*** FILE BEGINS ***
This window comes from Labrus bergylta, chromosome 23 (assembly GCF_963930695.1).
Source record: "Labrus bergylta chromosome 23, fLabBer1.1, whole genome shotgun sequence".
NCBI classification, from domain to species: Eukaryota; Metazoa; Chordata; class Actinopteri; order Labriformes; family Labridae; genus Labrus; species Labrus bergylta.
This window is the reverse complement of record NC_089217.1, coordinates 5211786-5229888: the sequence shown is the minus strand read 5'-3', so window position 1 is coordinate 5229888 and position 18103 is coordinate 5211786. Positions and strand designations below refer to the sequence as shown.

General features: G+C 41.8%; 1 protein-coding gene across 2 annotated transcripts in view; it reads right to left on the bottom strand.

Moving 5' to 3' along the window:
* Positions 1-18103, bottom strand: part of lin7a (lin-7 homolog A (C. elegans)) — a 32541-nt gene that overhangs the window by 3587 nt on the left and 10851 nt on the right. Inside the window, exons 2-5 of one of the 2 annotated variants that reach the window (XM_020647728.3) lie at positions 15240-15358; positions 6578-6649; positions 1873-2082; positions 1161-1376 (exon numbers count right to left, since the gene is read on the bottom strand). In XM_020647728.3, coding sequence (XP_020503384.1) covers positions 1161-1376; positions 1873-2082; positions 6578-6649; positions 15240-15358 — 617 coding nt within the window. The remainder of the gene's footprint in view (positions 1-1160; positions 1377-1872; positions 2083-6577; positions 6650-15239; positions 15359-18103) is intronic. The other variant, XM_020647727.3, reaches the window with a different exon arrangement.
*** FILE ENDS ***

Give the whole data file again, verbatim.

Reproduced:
This window comes from Labrus bergylta, chromosome 23 (assembly GCF_963930695.1).
Source record: "Labrus bergylta chromosome 23, fLabBer1.1, whole genome shotgun sequence".
NCBI classification, from domain to species: Eukaryota; Metazoa; Chordata; class Actinopteri; order Labriformes; family Labridae; genus Labrus; species Labrus bergylta.
This window is the reverse complement of record NC_089217.1, coordinates 5211786-5229888: the sequence shown is the minus strand read 5'-3', so window position 1 is coordinate 5229888 and position 18103 is coordinate 5211786. Positions and strand designations below refer to the sequence as shown.

General features: G+C 41.8%; 1 protein-coding gene across 2 annotated transcripts in view; it reads right to left on the bottom strand.

Moving 5' to 3' along the window:
* Positions 1-18103, bottom strand: part of lin7a (lin-7 homolog A (C. elegans)) — a 32541-nt gene that overhangs the window by 3587 nt on the left and 10851 nt on the right. Inside the window, exons 2-5 of one of the 2 annotated variants that reach the window (XM_020647728.3) lie at positions 15240-15358; positions 6578-6649; positions 1873-2082; positions 1161-1376 (exon numbers count right to left, since the gene is read on the bottom strand). In XM_020647728.3, coding sequence (XP_020503384.1) covers positions 1161-1376; positions 1873-2082; positions 6578-6649; positions 15240-15358 — 617 coding nt within the window. The remainder of the gene's footprint in view (positions 1-1160; positions 1377-1872; positions 2083-6577; positions 6650-15239; positions 15359-18103) is intronic. The other variant, XM_020647727.3, reaches the window with a different exon arrangement.